Sawn tropical hardwood imports rise
Imports of sawn tropical hardwood rose by 5% by volume
in May. The 9,931 cubic metres imported in May was the
highest monthly volume so far this year. The rise was
fueled by a 22% increase in imports from Ecuador, a 29%
increase in imports from Malaysia, and a 258% increase in
imports from Congo (Brazzaville).
Imports of sapelli and acajou d¡¯Afrique both rose around
50% over the previous months to levels more than double
that of May 2020. Imports of mahogany fell 89% from
their strongest month in 5 years. Despite the drop,
mahogany imports were still about even with May 2020
volume and are still up 77% year to date through May.
Imports of ipe and jotoba, no longer included in the overall
reported totals, were both up handily. Jotoba imports
gained 58% in May and are up 10% year to date while ipe
imports rose 29% in May and are up 17% year to date.
Total tropical hardwood import volume (including ipe and
jatoba) is up 9% year to date.
Canadian imports of sawn tropical hardwood cooled in
May after a strong April, falling by 8%. Imports of iroko,
mahogany and balsa all fell sharply.
Hardwood plywood imports soar
Imports of hardwood plywood jumped 24% by volume in
May to the highest volume in more than 4 years. At
306,116 cubic metres, volume was more than 20% higher
than the previous May and the highest since February
Imports from Vietnam rose 51%, while imports from
Malaysia rose 65%, imports from Indonesia rose 31%, and
imports from Cambodia rose 21%. Year-to-date imports
are up by 20% overall with imports from Indonesia and
Cambodia both up more than 40%. Imports from China
fell by 16% in May and are down 7% year to date.
Veneer imports surge again
Imports of tropical hardwood veneer surged again in May,
rising 41% by volume as imports continue to recover from
a weak winter. Imports from Italy and India were the
reason. Imports from Italy rose by 33% while imports
from India nearly tripled. This more than offset a 98%
drop in imports from China.
Total imports for the month were nearly double that of the
previous May, yet year-to-date imports are still 11%
behind 2020 through May.
Hardwood flooring imports rebound
Imports of hardwood flooring grew by 16% by volume in
May, gaining back most of April¡¯s loss. Imports from
Indonesia and China, which have been down considerably
so far this year, both made strong gains in May with
imports from China rising 31% and imports from
Indonesia up 41%.
Imports from Brazil were up 24% In May and are ahead
172% year to date. Overall hardwood flooring imports are
up 35% year to date through May.
Moulding imports gain
Imports of hardwood mouldings rose 14% by volume in
April as imports from Brazil and other key suppliers
returned to more traditional levels. Imports from Brazil
rebounded from an uncharacteristically bad April, rising
643% to return to its March level.
Imports also rose sharply from China (72%), Malaysia
(31%) and Canada (15%). Overall imports are up 14%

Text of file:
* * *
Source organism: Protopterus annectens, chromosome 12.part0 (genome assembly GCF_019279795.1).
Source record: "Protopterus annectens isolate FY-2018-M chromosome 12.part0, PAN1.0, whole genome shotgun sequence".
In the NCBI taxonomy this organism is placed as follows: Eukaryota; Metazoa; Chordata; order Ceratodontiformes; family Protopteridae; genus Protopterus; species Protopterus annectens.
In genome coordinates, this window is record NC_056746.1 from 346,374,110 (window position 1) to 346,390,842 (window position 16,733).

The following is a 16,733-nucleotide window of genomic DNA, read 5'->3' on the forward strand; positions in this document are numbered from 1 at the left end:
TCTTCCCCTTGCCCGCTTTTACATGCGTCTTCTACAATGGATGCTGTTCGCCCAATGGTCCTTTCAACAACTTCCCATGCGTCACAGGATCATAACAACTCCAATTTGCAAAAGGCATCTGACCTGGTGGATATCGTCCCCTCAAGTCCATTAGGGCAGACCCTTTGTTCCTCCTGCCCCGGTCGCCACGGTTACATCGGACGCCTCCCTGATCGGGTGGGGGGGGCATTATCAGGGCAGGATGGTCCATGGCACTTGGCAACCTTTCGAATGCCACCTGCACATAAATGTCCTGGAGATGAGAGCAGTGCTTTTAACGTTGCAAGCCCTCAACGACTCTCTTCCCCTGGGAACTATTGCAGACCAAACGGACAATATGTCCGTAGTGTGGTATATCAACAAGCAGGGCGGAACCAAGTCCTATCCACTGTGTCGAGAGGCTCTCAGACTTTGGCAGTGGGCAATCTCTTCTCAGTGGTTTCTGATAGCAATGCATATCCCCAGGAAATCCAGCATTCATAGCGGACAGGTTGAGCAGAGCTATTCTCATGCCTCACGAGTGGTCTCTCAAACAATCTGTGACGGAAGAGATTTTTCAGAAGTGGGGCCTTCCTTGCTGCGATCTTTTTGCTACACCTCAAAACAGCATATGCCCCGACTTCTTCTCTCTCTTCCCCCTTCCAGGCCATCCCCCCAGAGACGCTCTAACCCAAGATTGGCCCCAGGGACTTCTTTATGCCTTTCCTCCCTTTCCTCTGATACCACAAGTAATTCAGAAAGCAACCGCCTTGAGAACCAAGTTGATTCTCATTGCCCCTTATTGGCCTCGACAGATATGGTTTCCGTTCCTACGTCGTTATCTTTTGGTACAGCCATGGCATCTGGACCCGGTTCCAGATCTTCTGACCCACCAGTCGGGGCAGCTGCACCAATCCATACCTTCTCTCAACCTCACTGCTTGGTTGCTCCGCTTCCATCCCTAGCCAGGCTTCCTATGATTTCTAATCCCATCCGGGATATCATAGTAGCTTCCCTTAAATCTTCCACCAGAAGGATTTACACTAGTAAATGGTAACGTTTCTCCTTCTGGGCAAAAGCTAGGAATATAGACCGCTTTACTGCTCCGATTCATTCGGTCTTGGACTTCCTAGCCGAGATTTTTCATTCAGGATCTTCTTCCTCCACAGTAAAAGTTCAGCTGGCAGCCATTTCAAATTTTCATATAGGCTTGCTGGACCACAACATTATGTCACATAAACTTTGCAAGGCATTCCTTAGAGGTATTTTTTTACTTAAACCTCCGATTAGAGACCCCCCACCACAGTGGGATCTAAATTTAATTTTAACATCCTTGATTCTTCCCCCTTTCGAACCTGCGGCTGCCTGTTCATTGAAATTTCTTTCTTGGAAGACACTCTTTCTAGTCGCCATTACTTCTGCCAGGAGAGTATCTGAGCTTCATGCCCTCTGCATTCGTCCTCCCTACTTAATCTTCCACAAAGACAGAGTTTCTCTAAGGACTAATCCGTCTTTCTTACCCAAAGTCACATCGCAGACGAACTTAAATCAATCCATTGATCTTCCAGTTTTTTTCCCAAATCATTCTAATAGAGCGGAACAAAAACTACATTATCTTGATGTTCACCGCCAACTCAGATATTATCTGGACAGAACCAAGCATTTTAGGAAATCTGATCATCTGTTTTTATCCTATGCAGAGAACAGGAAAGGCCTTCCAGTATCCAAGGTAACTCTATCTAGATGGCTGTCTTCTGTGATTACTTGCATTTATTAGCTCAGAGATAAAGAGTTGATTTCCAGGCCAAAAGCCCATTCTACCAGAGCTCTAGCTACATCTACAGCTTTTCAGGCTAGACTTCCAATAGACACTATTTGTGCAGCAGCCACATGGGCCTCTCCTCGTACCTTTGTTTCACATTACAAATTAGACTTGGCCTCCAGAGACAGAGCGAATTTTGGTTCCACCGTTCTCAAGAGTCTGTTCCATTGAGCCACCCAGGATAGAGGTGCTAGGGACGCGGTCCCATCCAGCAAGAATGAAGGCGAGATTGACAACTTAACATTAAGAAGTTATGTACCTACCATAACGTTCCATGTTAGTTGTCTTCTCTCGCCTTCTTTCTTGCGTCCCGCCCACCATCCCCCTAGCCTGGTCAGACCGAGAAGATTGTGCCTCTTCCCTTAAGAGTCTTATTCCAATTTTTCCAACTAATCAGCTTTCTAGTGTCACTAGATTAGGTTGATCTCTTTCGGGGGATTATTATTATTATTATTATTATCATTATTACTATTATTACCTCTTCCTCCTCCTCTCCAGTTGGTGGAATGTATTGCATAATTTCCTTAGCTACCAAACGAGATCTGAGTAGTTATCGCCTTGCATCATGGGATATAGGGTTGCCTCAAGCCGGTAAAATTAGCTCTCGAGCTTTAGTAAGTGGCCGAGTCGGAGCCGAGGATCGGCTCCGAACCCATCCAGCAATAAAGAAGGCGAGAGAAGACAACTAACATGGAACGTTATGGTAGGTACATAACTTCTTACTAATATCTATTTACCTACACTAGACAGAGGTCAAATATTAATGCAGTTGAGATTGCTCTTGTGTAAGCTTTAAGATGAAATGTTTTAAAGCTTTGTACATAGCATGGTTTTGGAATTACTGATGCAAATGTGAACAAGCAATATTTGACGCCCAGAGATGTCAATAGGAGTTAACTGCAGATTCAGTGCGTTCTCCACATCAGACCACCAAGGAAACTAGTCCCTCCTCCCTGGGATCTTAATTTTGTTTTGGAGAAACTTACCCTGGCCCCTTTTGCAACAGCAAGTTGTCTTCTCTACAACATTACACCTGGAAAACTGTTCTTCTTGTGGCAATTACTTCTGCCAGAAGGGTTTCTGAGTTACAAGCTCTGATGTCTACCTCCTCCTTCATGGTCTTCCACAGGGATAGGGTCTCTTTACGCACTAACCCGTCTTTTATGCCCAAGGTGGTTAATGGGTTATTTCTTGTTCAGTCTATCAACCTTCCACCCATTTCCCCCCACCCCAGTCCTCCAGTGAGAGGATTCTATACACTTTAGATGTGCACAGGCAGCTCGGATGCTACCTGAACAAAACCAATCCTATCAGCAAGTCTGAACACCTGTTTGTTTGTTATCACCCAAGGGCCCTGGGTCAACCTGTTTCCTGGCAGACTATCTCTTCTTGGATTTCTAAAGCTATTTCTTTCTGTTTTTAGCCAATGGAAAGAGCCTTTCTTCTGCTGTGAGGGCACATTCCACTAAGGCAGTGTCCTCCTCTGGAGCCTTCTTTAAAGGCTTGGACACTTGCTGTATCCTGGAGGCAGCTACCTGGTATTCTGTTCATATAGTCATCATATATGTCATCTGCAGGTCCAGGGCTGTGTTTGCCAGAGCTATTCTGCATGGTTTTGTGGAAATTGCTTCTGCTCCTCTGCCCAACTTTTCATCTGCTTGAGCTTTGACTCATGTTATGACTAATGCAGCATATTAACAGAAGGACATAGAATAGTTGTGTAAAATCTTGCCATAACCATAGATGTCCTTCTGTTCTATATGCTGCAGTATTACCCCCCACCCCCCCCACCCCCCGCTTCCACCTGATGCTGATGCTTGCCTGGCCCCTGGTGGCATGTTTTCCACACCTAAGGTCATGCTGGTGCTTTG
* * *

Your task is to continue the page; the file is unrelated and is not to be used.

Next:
year to date.
Wooden furniture imports advance again
Imports of wooden furniture grew by 12% in May,
producing another record month. May¡¯s more than
US$2.25 billion in imports is a new high month, well over
twice that of last May and surpassing the all-time high set
Imports from Vietnam rose 20% in May and are up 73%
year to date. Imports from China grew 10% in May and
are up 57% year to date. Overall imports are up 60% year
Meanwhile, the overall US furniture market remains
sturdy. New orders for furniture remained strong in April,
up 239% from the same month last year, and a healthy
30% ahead of a more meaningful comparison with April
According to the latest Furniture Insights survey of
residential furniture manufacturers and distributors, yearto-
date orders are up 73% compared with 2020¡¯s first four
months ¨C and up 36% compared with January-April 2019.
Ken Smith, partner at accounting and consulting firm
Smith Leonard, which produces the monthly Furniture
Insights report, called that performance ¡°really
Cabinet sales hold steady
According to the Kitchen Cabinet Manufacturers
Association¡¯s monthly Trend of Business Survey,
participating cabinet manufacturers reported net sales near
level in May. Overall sales increased 0.8% in May
compared to April. Custom sales were down 2.0%, semicustom
sales up 2.1%, and stock sales increased 0.5%.
Sales are vastly better than in 2020, with an increase in
overall cabinet sales of 32.9% for May 2021 compared to
the same month in 2020. Custom sales are up 26.9%,
semi-custom increased 32.6%, and stock sales increased
34.4%. These numbers reflect the continued recovery from
the height of the pandemic lockdown.
Overall, year-to-date cabinet sales are up 21.6% over
2020. Custom sales up 23.5%, semi-custom sales
increased 21.3% and stock sales increased 21.4%.
Lumber prices retreat but analyst says they¡¯ll head
The softwood lumber bubble has finally popped due to
eased demand and growing supplies in June. Lumber
futures tanked by more than 40% in June, the biggest
monthly drop in data kept since 1978, according to CNBC.
Lumber futures fell for six straight weeks, with the price
ending June at about US$710 per thousand board feet.
This comes after prices hit an all-time high closing price
of US$1,670.50 on May 7.
John Duncanson, Executive VP of Corton Capital and
timber analyst on the Corton Global Timber Fund, who
forecasted the rise and the subsequent crash, says right
now we are seeing the lowest prices we will get this year.
Duncanson told Yahoo Finance that the lower prices will
bring demand back up while harsh wildfires in the US and
Canada will squeeze supply. He predicts a price over
US$1,000 by September.